Nosebleed - Causes

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What causes nosebleeds?

The nose is a part of the body rich in blood vessels (vascular) and is located in a vulnerable position protruding on the face. As a result, trauma to the face can cause nasal injury and bleeding. The bleeding may be profuse, or simply a minor complication. Nosebleeds can occur spontaneously when the nasal membranes dry out and crack. This is common in dry climates, or during the winter months when the air is dry and warm from household heaters. People are more susceptible to a bloody nose if they take medications that prevent normal blood clotting (warfarin [Coumadin], clopidogrel [Plavix], aspirin, or any anti-inflammatory medication). In this situation, even a minor trauma could result in significant bleeding.

The incidence of nosebleeds is higher during the colder winter months when upper respiratory infections are more frequent, and the temperature and humidity fluctuate more dramatically. In addition, changes from a bitter cold outside environment to a warm, dry, heated home result in drying and changes in the nose which make it more susceptible to bleeding. Nosebleeds also occur in hot dry climates with low humidity, or when there is a change in the seasons. The following risk factors predispose people to nosebleeds:

  • Infection
  • Trauma, including self-induced by nose picking, especially in children
  • Allergic and non-allergic rhinitis
  • Hypertension (high blood pressure)
  • Use of blood thinning medications
  • Alcohol abuse
  • Less common causes include tumors and inherited bleeding problems
  • Hormonal changes during pregnancy may increase the risk of nosebleeds.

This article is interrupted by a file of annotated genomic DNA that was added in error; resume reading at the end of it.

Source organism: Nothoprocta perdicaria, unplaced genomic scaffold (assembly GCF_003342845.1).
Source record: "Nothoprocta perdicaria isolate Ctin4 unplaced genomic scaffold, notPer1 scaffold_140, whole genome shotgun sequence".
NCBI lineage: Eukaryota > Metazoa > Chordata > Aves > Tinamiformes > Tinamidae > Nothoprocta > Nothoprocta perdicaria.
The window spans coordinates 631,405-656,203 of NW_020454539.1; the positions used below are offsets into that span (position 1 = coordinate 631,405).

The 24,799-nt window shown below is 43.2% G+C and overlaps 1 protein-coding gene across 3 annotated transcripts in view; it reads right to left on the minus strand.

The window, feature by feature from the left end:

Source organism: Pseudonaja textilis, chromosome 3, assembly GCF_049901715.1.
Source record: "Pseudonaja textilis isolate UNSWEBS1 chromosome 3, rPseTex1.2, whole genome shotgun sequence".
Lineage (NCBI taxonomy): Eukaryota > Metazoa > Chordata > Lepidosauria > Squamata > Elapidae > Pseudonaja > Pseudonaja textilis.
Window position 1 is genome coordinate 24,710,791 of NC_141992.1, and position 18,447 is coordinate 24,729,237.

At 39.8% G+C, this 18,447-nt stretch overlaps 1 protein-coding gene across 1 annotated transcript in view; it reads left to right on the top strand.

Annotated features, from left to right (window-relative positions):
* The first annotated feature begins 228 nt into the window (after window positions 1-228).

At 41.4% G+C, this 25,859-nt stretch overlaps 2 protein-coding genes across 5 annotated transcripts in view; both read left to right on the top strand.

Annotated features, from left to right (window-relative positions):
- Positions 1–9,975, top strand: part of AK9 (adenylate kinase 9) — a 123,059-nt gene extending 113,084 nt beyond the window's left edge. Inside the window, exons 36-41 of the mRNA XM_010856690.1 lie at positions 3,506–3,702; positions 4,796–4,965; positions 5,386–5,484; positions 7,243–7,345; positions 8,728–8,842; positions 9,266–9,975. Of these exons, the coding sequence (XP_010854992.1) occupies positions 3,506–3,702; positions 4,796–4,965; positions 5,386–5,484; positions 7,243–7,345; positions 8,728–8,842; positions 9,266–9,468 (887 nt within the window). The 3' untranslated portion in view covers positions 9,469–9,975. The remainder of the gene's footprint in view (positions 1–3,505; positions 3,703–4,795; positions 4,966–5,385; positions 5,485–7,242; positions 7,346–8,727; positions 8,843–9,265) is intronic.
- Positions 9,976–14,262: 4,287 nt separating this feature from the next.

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See what others are saying

Comment from: sarinabris, 65-74 Female (Patient) Published: September 12

I had surgery, nasopharynx and larynx, four days ago and was only in hospital overnight. Nasal bleeding has not stopped and became worse 24 hours ago. I have used a sea water microdiffusion spray as well as Otrivin. My right nostril where surgery occurred is now quite swollen. I am taking antibiotic as I had a slight fever. My post-operative appointment is not for another 4 days.

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Comment from: mijael, 13-18 Female (Patient) Published: October 02

I woke up with this sound I thought was normal. But after a week I still hear the sound. I went to the ENT hospital and they found something inside. They said maybe it was the cause of tinnitus and the doctor gave this medicine Gingko. A week of taking this medicine, still the sound is there. They gave me two weeks to take this medicine, but I am worrying about this sound. It is always in the right ear and it sometime it hurts. I have Adapt Sound in my cell phone and tablet; I always try testing, but it is good. I can hear the low tone. My wife every night gives a massage in my right ear which feels good, but sound is still there.

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